Egyptian Election Results
The run-off last week of the Egyptian presidential elections has caused the political and social stage in Egypt to become severely polarized. The second round of voting descended into a bitter competition between two candidates whom together earned only 48% of all the votes in the first round.
Earlier in June, in the first round of voting the Muslim Brotherhood candidate Mohammed Morsi received 24.7% which translates to around 5.8 million votes and Ahmed Shafik (the last PM of Mubarak’s administration) got 23.66% which are the votes of 5.5 million Egyptians. The voter turnout was 46% which amounts to 24 million Egyptian votes cast out of a total of 51 million eligible voters.
The results were a shock to the Egyptian street as well as international and local media. Speculation amongst commentators and analysts was that other candidates from the favoured short list would have had better results.
The run off represented a very difficult choice: Ahmed Shafik was the secular candidate, considered to be a remnant of the old regime, with himself announcing that Mubarak was his role model. The other choice was the Islamist University Professor and head of the Freedom and Justice Party and one of the main leaders of the Muslim Brotherhood – Dr. Mohamed Morsi.
Many Egyptians made a decision and I was one of them: we will vote or invalidate our right to vote. Others said that it was not their battle anymore and they were planning to boycott the run off. Most of us didn’t agree with such a course of action – it wasn’t an option for us to not vote, we couldn’t fail the revolution by sending it back to the hands of the old regime or to give it with our own free will to the Islamists.
Others also felt that they had to choose. Since elections are now taking place they have to have their voices and opinions heard. Many Christians, the workers in the tourism sector, authors, artists, actors and journalists thought that Shafik had learnt his lesson and there will be no place for a pharaoh again. They convinced themselves that Shafik will provide a balance to the Islamists who have a majority in parliament, the trade unions and the syndicates and also had the highest representation in the drafting committee of the new constitution. They thought that bringing a secular candidate to the presidential palace with his long expertise in government would bring stability to the country.
Others felt that despite the ideological differences and an objection against their performance during the transitory period, the Brotherhood represents the revolutionary powers of Egypt. So they decided to vote for the Brotherood candidate as a last call to save the revolution. The Salafi’s and other post-revolutionary political parties, such as Al Jamaa El Islamya, April 6, revolutionary socialists and many well known individual opinion leaders called for the people to vote for Morsi.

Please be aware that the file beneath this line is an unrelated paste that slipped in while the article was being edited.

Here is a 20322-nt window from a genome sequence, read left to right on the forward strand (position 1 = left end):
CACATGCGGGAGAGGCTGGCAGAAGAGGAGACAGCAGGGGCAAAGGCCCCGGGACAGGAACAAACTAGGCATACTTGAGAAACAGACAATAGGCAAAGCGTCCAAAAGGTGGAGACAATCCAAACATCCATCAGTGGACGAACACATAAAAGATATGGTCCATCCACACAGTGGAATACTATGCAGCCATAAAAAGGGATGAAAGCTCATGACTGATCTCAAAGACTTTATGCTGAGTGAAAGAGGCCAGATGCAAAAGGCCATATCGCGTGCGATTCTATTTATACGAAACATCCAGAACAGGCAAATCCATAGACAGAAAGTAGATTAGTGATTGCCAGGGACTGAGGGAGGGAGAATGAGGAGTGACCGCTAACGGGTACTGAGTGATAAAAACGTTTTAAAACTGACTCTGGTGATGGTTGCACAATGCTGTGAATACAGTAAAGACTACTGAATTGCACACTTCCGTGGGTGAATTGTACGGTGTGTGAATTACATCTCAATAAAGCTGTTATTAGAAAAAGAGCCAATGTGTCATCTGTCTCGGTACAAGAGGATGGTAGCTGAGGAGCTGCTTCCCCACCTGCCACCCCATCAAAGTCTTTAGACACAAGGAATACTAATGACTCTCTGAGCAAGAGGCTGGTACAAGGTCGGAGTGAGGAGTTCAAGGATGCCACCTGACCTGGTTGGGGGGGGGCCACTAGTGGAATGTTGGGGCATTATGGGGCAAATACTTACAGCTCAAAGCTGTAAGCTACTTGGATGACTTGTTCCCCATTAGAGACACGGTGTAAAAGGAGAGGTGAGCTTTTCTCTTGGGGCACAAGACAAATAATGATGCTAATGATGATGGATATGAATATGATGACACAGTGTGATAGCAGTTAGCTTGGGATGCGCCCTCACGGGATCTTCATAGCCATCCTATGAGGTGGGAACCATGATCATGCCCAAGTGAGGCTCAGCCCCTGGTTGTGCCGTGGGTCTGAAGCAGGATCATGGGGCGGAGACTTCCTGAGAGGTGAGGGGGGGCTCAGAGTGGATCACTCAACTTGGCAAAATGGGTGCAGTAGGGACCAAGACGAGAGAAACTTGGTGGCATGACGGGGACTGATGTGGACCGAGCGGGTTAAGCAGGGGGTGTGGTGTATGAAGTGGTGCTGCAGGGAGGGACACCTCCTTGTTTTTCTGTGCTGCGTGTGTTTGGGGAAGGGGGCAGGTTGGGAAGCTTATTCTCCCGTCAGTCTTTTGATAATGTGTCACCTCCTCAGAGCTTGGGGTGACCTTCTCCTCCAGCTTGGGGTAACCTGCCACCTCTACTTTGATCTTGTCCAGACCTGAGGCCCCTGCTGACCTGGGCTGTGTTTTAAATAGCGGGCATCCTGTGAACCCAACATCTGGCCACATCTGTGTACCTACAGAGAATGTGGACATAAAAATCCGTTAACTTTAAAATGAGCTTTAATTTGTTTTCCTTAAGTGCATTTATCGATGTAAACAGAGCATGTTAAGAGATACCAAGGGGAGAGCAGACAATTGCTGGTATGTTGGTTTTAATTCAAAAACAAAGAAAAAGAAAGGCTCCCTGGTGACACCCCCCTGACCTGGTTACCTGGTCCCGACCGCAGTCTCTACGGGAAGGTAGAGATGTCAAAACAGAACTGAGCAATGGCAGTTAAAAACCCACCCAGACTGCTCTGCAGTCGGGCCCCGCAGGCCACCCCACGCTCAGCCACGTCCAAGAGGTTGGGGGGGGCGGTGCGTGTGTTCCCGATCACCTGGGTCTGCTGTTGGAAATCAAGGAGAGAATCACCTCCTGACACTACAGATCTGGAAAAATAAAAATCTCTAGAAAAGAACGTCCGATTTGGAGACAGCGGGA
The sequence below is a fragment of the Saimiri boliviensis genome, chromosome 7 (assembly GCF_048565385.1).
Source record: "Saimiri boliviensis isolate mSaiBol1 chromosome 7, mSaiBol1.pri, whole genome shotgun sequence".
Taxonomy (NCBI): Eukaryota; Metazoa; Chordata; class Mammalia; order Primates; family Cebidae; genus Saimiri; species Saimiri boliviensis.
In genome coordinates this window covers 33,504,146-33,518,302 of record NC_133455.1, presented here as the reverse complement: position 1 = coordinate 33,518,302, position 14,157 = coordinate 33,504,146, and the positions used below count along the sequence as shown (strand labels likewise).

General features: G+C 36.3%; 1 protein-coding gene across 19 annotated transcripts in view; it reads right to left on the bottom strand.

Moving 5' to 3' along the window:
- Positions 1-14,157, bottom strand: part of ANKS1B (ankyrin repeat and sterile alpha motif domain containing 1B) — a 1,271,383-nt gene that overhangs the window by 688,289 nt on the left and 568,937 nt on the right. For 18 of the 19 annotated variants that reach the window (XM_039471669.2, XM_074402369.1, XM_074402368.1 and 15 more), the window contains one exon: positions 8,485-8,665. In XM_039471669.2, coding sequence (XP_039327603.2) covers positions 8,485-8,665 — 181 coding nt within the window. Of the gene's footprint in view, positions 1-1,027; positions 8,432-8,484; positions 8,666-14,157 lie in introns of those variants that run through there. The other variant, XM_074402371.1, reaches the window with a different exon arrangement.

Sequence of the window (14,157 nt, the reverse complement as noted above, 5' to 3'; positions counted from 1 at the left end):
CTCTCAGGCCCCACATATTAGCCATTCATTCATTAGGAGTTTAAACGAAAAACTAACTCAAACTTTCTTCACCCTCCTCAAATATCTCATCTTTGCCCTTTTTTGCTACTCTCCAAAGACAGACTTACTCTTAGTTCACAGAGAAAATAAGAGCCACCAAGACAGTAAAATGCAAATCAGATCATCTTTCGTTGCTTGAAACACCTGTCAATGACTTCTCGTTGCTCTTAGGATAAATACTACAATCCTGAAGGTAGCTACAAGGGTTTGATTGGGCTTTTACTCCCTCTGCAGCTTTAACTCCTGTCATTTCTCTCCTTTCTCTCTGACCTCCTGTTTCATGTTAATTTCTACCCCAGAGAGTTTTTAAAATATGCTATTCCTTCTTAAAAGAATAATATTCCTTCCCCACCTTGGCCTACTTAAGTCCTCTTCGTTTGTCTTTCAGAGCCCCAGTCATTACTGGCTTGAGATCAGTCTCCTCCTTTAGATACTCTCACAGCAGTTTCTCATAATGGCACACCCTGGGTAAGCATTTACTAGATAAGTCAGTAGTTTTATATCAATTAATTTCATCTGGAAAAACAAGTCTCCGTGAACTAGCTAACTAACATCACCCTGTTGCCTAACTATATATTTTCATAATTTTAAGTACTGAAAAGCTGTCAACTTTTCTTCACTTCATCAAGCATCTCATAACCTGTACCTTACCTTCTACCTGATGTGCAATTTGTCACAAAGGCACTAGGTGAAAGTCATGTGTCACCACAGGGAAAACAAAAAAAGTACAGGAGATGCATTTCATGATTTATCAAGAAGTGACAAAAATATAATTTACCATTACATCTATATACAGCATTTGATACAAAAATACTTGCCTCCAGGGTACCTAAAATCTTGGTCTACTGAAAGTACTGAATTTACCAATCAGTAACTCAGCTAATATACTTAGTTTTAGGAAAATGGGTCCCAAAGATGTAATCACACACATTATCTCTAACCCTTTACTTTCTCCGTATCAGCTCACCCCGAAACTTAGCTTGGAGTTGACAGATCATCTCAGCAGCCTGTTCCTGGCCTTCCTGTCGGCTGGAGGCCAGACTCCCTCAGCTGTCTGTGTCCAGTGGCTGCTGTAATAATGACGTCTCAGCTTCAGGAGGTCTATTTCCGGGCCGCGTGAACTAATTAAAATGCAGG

SCAF took a series of decisions that changed the scene. They gave the right of judicial arrest to military officers against civilians in the same way that civilian police officers had. When the Constitutional Supreme Court issued a verdict that one third of the parliament was unconstitutionally elected, SCAF immediately dissolved parliament and seized back legislative power. They then issued a second constitutional declaration by which they granted themselves a big chunk of presidential powers – making them even more powerful than before the revolution.
It was at this moment that it looked like the only to save the revolution would be through voting for the Brotherhood candidate.
On voting day, the 5 million people who voted for Morsi went and did it again. In addition to them 7 million more people -who either voted for other candidates in the first round or did not vote – voted for Morsi too. Morsi won with only 51.7 %, while Shafik had 48.5%.
The biggest surprise was that the runoff had more votes than the first round. 51% of Egyptian voted – which is around 25.6 million people of which 13.2 million voted for Morsi and 12.3 million voted for Shafik. Invalid votes like mine were cast by almost 0.8 million.
Now for the first time in Egypt’s modern history we have a “freely” elected President. A civilian without a military background, who has a PhD in engineering from America, a leader from the Muslim Brotherhood and a President of a political party who will resign from that position when his term is up – however, it is understood that he will not give up on his 40 years of intellectual and political belongingness to the Brotherhood.
We have to accept the results of the ballot since we are not questioning the electoral process itself. The reasons why he was elected are many, complicated and interrelated. I personally felt relieved that Shafik lost but I do not feel happy that Morsi has won.
What would make me very happy is if the constitutional matters of Egypt are solved and the President could take the exhausted Egyptian society to a better situation. I am not one of his supporters on political level but I have to pray for my country, that its President will do the right thing and becomes a President for all Egyptians. I once said that the legend of the unaccountable President in Egypt is destroyed once and for all and I still insist on that.
Dear Mr. President, God help you with ruling a country like Egypt in such hard times.
It seems thought that even with an elected President in office the Egyptian Revolution continues.